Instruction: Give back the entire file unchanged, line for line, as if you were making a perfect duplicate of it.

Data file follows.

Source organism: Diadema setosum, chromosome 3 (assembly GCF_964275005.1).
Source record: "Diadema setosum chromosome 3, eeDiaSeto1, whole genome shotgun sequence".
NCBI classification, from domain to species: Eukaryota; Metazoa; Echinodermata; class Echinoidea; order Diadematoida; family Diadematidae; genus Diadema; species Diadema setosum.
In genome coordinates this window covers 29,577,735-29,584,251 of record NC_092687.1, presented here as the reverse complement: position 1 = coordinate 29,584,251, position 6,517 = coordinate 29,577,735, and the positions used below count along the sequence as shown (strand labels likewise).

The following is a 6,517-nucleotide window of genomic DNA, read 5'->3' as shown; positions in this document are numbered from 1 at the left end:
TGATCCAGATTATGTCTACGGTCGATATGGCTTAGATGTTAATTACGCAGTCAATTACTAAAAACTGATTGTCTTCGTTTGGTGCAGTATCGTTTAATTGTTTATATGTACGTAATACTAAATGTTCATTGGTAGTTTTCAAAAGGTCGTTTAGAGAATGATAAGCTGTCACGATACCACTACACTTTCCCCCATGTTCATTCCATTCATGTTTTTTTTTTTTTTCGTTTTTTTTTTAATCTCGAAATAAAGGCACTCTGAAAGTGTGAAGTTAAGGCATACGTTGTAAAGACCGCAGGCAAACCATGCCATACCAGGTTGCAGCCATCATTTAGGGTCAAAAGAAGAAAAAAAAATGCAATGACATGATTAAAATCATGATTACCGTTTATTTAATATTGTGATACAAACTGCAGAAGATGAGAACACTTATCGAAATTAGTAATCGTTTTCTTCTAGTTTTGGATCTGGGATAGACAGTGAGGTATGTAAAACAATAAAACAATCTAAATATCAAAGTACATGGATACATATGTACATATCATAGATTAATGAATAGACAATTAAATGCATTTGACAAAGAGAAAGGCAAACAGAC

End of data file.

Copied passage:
Source organism: Diadema setosum, chromosome 3 (assembly GCF_964275005.1).
Source record: "Diadema setosum chromosome 3, eeDiaSeto1, whole genome shotgun sequence".
NCBI classification, from domain to species: Eukaryota; Metazoa; Echinodermata; class Echinoidea; order Diadematoida; family Diadematidae; genus Diadema; species Diadema setosum.
In genome coordinates this window covers 29,577,735-29,584,251 of record NC_092687.1, presented here as the reverse complement: position 1 = coordinate 29,584,251, position 6,517 = coordinate 29,577,735, and the positions used below count along the sequence as shown (strand labels likewise).

The following is a 6,517-nucleotide window of genomic DNA, read 5'->3' as shown; positions in this document are numbered from 1 at the left end:
TGATCCAGATTATGTCTACGGTCGATATGGCTTAGATGTTAATTACGCAGTCAATTACTAAAAACTGATTGTCTTCGTTTGGTGCAGTATCGTTTAATTGTTTATATGTACGTAATACTAAATGTTCATTGGTAGTTTTCAAAAGGTCGTTTAGAGAATGATAAGCTGTCACGATACCACTACACTTTCCCCCATGTTCATTCCATTCATGTTTTTTTTTTTTTTCGTTTTTTTTTTAATCTCGAAATAAAGGCACTCTGAAAGTGTGAAGTTAAGGCATACGTTGTAAAGACCGCAGGCAAACCATGCCATACCAGGTTGCAGCCATCATTTAGGGTCAAAAGAAGAAAAAAAAATGCAATGACATGATTAAAATCATGATTACCGTTTATTTAATATTGTGATACAAACTGCAGAAGATGAGAACACTTATCGAAATTAGTAATCGTTTTCTTCTAGTTTTGGATCTGGGATAGACAGTGAGGTATGTAAAACAATAAAACAATCTAAATATCAAAGTACATGGATACATATGTACATATCATAGATTAATGAATAGACAATTAAATGCATTTGACAAAGAGAAAGGCAAACAGAC